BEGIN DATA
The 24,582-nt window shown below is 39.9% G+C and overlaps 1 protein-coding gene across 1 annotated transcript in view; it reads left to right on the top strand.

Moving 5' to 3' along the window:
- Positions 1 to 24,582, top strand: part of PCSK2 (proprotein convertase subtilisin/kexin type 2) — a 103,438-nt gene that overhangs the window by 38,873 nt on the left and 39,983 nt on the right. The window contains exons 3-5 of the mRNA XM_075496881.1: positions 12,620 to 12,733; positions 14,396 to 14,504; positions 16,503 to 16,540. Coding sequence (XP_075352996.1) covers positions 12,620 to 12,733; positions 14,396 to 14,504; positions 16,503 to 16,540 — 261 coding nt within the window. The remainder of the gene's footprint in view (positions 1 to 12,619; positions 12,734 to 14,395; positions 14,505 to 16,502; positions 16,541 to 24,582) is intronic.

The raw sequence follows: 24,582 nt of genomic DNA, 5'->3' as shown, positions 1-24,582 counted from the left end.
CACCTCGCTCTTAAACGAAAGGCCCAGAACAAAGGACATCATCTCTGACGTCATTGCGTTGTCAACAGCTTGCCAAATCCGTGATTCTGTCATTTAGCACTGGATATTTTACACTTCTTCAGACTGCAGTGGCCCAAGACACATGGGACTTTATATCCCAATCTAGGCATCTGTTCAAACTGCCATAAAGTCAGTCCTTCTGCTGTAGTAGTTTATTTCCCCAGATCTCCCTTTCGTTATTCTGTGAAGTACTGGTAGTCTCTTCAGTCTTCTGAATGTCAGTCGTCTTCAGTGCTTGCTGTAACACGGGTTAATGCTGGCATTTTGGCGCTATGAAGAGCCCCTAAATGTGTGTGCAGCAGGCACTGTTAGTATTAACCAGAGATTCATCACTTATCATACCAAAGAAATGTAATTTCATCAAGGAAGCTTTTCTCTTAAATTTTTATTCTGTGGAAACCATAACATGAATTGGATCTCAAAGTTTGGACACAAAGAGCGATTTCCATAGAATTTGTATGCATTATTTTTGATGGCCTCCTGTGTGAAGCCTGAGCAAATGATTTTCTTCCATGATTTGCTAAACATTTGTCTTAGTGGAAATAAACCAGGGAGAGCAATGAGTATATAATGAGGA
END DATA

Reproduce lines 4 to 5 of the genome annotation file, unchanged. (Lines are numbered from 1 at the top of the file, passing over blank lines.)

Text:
The raw sequence follows: 24,582 nt of genomic DNA, 5'->3' as shown, positions 1-24,582 counted from the left end.
CACCTCGCTCTTAAACGAAAGGCCCAGAACAAAGGACATCATCTCTGACGTCATTGCGTTGTCAACAGCTTGCCAAATCCGTGATTCTGTCATTTAGCACTGGATATTTTACACTTCTTCAGACTGCAGTGGCCCAAGACACATGGGACTTTATATCCCAATCTAGGCATCTGTTCAAACTGCCATAAAGTCAGTCCTTCTGCTGTAGTAGTTTATTTCCCCAGATCTCCCTTTCGTTATTCTGTGAAGTACTGGTAGTCTCTTCAGTCTTCTGAATGTCAGTCGTCTTCAGTGCTTGCTGTAACACGGGTTAATGCTGGCATTTTGGCGCTATGAAGAGCCCCTAAATGTGTGTGCAGCAGGCACTGTTAGTATTAACCAGAGATTCATCACTTATCATACCAAAGAAATGTAATTTCATCAAGGAAGCTTTTCTCTTAAATTTTTATTCTGTGGAAACCATAACATGAATTGGATCTCAAAGTTTGGACACAAAGAGCGATTTCCATAGAATTTGTATGCATTATTTTTGATGGCCTCCTGTGTGAAGCCTGAGCAAATGATTTTCTTCCATGATTTGCTAAACATTTGTCTTAGTGGAAATAAACCAGGGAGAGCAATGAGTATATAATGAGGA